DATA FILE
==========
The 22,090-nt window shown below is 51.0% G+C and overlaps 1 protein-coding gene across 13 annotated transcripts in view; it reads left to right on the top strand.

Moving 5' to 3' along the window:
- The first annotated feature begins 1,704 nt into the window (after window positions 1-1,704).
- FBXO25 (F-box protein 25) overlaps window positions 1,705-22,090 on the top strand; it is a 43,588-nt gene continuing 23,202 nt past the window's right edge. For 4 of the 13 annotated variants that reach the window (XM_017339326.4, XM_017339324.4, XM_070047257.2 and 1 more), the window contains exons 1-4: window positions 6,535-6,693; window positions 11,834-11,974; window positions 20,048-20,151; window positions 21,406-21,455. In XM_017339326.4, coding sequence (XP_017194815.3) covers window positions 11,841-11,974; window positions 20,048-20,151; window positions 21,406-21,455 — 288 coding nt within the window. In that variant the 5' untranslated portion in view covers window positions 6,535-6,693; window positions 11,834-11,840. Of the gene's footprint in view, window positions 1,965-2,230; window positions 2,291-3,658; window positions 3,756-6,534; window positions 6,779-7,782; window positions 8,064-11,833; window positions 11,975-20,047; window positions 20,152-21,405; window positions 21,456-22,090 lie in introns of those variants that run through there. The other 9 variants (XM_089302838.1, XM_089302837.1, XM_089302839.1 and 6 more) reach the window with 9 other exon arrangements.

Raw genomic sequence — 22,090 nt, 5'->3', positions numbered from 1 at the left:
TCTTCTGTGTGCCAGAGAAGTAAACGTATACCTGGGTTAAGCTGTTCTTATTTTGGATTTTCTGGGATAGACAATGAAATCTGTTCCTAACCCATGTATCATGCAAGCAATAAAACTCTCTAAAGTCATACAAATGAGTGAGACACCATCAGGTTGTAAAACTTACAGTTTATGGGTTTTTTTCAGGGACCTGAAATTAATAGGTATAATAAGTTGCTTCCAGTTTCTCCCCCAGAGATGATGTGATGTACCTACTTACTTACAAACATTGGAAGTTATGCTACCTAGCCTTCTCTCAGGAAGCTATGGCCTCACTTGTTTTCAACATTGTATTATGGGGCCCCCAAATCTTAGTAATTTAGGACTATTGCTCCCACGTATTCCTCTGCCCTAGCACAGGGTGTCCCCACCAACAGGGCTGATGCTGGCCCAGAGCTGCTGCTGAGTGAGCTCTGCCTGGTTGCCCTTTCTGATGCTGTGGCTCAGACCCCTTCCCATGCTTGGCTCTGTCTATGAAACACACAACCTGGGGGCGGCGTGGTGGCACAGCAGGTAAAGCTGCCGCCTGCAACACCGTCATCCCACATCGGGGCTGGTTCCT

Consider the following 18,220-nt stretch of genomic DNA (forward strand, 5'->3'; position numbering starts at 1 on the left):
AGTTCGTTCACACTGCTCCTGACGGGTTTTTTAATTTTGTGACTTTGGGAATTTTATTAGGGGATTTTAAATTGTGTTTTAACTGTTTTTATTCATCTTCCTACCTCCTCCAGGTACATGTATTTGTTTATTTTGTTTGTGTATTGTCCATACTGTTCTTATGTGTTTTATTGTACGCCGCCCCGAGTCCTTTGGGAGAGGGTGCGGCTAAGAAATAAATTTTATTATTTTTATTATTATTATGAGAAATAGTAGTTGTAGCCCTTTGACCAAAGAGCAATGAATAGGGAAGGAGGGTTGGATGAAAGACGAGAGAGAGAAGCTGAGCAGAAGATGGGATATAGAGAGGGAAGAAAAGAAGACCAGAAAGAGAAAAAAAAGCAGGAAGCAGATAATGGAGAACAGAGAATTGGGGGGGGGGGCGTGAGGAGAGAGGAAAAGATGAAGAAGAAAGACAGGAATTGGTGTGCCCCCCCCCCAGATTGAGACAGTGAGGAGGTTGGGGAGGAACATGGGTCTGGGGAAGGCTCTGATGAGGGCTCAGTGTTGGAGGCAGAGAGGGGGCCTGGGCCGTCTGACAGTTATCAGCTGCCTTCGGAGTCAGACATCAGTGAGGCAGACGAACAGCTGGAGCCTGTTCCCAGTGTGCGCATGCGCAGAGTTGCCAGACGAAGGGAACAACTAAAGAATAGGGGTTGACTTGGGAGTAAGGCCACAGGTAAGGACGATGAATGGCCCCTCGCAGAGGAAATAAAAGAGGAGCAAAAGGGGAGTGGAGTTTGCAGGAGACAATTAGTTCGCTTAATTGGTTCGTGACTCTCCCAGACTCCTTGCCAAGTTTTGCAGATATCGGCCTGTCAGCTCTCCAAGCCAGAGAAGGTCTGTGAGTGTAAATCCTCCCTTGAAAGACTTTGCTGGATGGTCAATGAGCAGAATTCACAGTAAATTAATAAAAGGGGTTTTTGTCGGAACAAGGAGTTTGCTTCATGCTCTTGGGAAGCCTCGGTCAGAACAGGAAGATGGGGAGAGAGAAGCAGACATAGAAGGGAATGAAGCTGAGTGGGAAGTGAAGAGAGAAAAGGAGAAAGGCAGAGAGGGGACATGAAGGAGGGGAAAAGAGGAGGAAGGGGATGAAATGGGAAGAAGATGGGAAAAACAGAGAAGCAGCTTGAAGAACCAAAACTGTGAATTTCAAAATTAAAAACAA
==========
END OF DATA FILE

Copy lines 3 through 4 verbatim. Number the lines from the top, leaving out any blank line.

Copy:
- The first annotated feature begins 1,704 nt into the window (after window positions 1-1,704).
- FBXO25 (F-box protein 25) overlaps window positions 1,705-22,090 on the top strand; it is a 43,588-nt gene continuing 23,202 nt past the window's right edge. For 4 of the 13 annotated variants that reach the window (XM_017339326.4, XM_017339324.4, XM_070047257.2 and 1 more), the window contains exons 1-4: window positions 6,535-6,693; window positions 11,834-11,974; window positions 20,048-20,151; window positions 21,406-21,455. In XM_017339326.4, coding sequence (XP_017194815.3) covers window positions 11,841-11,974; window positions 20,048-20,151; window positions 21,406-21,455 — 288 coding nt within the window. In that variant the 5' untranslated portion in view covers window positions 6,535-6,693; window positions 11,834-11,840. Of the gene's footprint in view, window positions 1,965-2,230; window positions 2,291-3,658; window positions 3,756-6,534; window positions 6,779-7,782; window positions 8,064-11,833; window positions 11,975-20,047; window positions 20,152-21,405; window positions 21,456-22,090 lie in introns of those variants that run through there. The other 9 variants (XM_089302838.1, XM_089302837.1, XM_089302839.1 and 6 more) reach the window with 9 other exon arrangements.